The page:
There are a lot of necessary skills to have these days in order to thrive at this game of life. The ability to think creatively, when you want and where you want, will be one of the most valuable. As more and more tasks are taken over by computers, those that are truly creative and operate at a high level will be the indispensable ones among us. They will be the ones that solve the world’s problems. They will be the ones building new companies and they will be the ones with job security in the next decade and beyond.
There are so many ways to be creative. There are so many areas to be creative. There is one common denominator. All creativity requires coming up with something new that cannot be gleaned just from straight logical thinking. True creativity requires thinking that is greater than the sum of the parts.
If creativity is so important, how can we be more creative? How can we live a life where creativity flows out of us like a rushing waterfall? I believe that we are all creative as human beings. Some of us have learned to tap into that creativity more than others. Creativity is like a muscle and the more you use it the better it gets. Here are a few things I have done over the years to improve my creativity.
Create parameters – Staring at that blank sheet of paper is intimidating. If you have a tight deadline where you have to have a particular creative solution complete, it can seem even more daunting. Confidence and belief that you can do it can really help here. If you don’t have that confidence though, what can you do?
The first place I start is to set parameters. When you begin any creative process, the overabundance of options can cause paralysis. It makes sense. With almost limitless possibilities, where do you begin? Everything you put on that white sheet of paper seems wrong.
Parameters allow the brain to work within certain requirements, and that makes it easier to get started. It doesn’t always matter if the parameters you set are the right ones or not. You can change them, modify them, and refine them once you get started. The trick is to get started. Once you get on a roll with your creative thinking, all kinds of great things start happening.
Momentum is required to get the creative ideas flowing, and the blank sheet of paper is the enemy to that momentum. I have done this process of setting parameters so much in my career, that I set them in my head without even realizing it.
Start with the obvious solutions – Once you have some parameters in place, the best thing to do to keep the momentum going is to start with the obvious ideas first. It doesn’t matter that you will probably throw all those ideas out. What matters is that you are generating ideas. Often after a bit of time generating the obvious solutions, you will begin to notice that interesting or useful ideas start to surface. You can then built on those ideas or explore concepts around them.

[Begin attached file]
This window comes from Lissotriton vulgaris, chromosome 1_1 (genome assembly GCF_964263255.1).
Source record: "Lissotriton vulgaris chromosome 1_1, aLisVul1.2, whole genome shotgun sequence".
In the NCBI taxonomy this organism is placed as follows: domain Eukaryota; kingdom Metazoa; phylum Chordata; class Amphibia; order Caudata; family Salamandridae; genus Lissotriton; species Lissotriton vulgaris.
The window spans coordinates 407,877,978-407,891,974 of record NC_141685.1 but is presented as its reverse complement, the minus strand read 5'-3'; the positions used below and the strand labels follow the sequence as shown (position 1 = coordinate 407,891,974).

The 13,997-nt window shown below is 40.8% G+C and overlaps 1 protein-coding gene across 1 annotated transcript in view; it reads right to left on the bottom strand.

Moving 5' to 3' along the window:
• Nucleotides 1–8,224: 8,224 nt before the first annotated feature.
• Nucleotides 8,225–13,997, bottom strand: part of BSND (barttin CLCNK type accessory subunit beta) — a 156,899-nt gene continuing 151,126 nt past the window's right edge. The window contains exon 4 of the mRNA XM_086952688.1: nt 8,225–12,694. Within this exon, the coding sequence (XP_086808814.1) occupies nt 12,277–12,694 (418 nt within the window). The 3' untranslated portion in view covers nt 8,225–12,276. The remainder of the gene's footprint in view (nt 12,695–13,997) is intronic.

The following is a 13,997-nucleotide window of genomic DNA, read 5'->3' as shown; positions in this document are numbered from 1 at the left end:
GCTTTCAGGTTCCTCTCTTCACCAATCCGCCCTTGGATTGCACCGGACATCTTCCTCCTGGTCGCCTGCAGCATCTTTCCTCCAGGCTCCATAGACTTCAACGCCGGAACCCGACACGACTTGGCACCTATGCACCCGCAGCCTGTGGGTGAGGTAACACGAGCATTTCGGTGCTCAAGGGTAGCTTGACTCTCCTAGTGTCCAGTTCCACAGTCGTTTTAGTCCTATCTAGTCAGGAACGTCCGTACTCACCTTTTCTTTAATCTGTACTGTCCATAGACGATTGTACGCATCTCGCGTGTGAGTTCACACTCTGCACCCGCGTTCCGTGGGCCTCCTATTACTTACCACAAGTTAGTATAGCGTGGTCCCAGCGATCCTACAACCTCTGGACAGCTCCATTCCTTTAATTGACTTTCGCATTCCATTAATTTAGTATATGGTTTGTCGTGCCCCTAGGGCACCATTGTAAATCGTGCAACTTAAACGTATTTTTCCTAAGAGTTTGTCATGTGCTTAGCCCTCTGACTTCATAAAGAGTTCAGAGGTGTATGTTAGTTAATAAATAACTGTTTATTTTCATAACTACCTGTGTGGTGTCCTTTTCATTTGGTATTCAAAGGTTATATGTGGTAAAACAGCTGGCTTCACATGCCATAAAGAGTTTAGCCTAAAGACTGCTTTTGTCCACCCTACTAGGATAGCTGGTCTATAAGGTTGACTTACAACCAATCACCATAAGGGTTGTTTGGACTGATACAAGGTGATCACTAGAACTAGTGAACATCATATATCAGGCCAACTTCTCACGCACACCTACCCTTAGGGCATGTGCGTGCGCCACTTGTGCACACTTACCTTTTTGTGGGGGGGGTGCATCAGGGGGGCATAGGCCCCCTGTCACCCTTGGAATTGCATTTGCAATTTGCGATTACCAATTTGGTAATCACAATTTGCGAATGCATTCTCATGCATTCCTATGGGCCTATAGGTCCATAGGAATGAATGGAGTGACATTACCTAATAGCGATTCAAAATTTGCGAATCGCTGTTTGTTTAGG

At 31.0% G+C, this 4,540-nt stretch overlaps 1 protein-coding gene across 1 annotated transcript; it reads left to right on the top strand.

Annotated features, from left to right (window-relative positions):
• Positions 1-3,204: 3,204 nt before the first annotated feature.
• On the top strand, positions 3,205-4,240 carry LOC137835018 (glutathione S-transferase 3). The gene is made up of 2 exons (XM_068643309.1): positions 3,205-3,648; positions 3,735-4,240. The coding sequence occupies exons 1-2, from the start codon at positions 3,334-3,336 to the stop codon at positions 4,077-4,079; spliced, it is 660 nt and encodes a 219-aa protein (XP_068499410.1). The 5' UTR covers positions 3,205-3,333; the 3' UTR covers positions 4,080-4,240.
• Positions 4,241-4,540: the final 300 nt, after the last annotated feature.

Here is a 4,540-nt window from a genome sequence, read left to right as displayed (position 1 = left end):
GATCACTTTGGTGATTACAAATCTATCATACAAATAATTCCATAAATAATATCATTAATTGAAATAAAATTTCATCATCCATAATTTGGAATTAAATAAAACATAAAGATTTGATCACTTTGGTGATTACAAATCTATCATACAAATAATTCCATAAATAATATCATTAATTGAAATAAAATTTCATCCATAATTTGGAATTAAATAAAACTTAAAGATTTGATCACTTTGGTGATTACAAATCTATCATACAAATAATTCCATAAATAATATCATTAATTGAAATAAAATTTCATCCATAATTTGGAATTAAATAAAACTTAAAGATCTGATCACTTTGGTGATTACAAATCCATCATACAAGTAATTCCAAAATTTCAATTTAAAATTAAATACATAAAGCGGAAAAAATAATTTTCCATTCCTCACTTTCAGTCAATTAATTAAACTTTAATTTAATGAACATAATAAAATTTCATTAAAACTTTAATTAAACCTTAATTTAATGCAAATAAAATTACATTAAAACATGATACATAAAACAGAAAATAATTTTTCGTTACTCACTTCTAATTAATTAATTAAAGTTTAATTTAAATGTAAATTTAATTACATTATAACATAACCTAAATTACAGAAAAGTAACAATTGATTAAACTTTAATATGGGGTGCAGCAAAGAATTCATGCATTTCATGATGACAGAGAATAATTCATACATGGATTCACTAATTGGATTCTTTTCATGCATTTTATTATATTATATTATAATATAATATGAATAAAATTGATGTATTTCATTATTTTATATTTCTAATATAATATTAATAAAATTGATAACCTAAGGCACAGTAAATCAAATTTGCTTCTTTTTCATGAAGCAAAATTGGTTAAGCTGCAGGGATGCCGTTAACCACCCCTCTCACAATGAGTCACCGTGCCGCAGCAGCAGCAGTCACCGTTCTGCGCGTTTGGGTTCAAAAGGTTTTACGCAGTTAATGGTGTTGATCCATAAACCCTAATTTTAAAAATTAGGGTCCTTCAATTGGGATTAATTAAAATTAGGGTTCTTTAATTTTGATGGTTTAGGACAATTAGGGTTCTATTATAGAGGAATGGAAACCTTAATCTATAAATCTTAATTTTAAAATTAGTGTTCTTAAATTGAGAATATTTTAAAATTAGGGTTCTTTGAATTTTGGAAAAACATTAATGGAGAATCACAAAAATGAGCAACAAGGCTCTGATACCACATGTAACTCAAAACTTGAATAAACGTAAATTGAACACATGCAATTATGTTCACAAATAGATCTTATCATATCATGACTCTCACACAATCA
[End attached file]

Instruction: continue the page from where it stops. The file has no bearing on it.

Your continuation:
Establish the main goals – With any problem that needs solving with a creative solution, there will be many different goals. Some of them will be contradictory goals. Not all goals are equal in importance either. Knowing how to organize the goals in terms of their priority or importance in the final solution is the key to structuring the creative process. It can be difficult to, not only list out all the possible goals, but to then order them in importance.
How you organize your goals will dictate where the creative process will end up. You can list the pros and cons of each goal and use those results as a way to determine the order of importance. The problem with making too many goals have top priority is that the ultimate solution will lack focus as it tries to achieve too much.
Break the problem that you are trying to solve into smaller pieces – Often large or complicated problems that need creative solutions can be solved by breaking them up into parts. Not all parts of a problem directly affect each other, or maybe only slightly overlap. By isolating them, they can be solved more easily. Once you have solutions for separate parts of your problem, the parts can be reassembled and evaluated on how well they work together.
Hard effort is not the same as smart effort - It is possible to work really hard and not get anywhere. You can even go backwards. Hard work is not the foundation for successful creativity, smart work is. Unless you build a foundation for your creative thinking process which you practice over and over again, you will continue to struggle with hit or miss creative sessions, never knowing when that blank page syndrome will take you out. Each step in the creative process needs to be learned, mastered, and then built upon in order to improve. It’s how we master anything in life!
Creativity is a lifelong process that one can always improve upon. I personally believe that being creative is one of our greatest gifts. And the fact that you might be able to use that gift to solve one of the world's pressing problems, well that is even better.
Contact us at www.DrivenInnovation.com, and let us help you develop your new product idea to a successful prodcution solution.